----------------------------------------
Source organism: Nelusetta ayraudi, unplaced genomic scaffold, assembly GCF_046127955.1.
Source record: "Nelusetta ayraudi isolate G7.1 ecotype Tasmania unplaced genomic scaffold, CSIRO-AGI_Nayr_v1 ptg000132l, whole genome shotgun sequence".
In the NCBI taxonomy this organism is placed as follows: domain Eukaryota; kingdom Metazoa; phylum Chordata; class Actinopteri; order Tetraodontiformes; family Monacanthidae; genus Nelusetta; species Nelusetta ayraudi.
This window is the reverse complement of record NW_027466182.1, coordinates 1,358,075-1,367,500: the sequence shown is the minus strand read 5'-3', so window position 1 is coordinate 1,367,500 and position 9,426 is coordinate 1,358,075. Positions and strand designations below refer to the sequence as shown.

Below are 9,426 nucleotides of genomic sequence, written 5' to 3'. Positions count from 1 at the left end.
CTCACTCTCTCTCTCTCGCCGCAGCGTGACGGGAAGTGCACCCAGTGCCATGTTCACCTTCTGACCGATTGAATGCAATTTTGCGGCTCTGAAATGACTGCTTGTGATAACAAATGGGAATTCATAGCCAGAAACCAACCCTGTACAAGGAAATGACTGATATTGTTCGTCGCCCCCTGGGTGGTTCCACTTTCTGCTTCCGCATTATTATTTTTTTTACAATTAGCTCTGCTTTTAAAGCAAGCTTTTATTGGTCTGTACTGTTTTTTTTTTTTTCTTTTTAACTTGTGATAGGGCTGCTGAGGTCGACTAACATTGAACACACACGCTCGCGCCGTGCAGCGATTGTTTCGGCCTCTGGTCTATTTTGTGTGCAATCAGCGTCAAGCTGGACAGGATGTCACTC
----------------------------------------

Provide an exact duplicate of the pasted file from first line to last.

Source organism: Nelusetta ayraudi, unplaced genomic scaffold, assembly GCF_046127955.1.
Source record: "Nelusetta ayraudi isolate G7.1 ecotype Tasmania unplaced genomic scaffold, CSIRO-AGI_Nayr_v1 ptg000132l, whole genome shotgun sequence".
In the NCBI taxonomy this organism is placed as follows: domain Eukaryota; kingdom Metazoa; phylum Chordata; class Actinopteri; order Tetraodontiformes; family Monacanthidae; genus Nelusetta; species Nelusetta ayraudi.
This window is the reverse complement of record NW_027466182.1, coordinates 1,358,075-1,367,500: the sequence shown is the minus strand read 5'-3', so window position 1 is coordinate 1,367,500 and position 9,426 is coordinate 1,358,075. Positions and strand designations below refer to the sequence as shown.

Below are 9,426 nucleotides of genomic sequence, written 5' to 3'. Positions count from 1 at the left end.
CTCACTCTCTCTCTCTCGCCGCAGCGTGACGGGAAGTGCACCCAGTGCCATGTTCACCTTCTGACCGATTGAATGCAATTTTGCGGCTCTGAAATGACTGCTTGTGATAACAAATGGGAATTCATAGCCAGAAACCAACCCTGTACAAGGAAATGACTGATATTGTTCGTCGCCCCCTGGGTGGTTCCACTTTCTGCTTCCGCATTATTATTTTTTTTACAATTAGCTCTGCTTTTAAAGCAAGCTTTTATTGGTCTGTACTGTTTTTTTTTTTTTCTTTTTAACTTGTGATAGGGCTGCTGAGGTCGACTAACATTGAACACACACGCTCGCGCCGTGCAGCGATTGTTTCGGCCTCTGGTCTATTTTGTGTGCAATCAGCGTCAAGCTGGACAGGATGTCACTC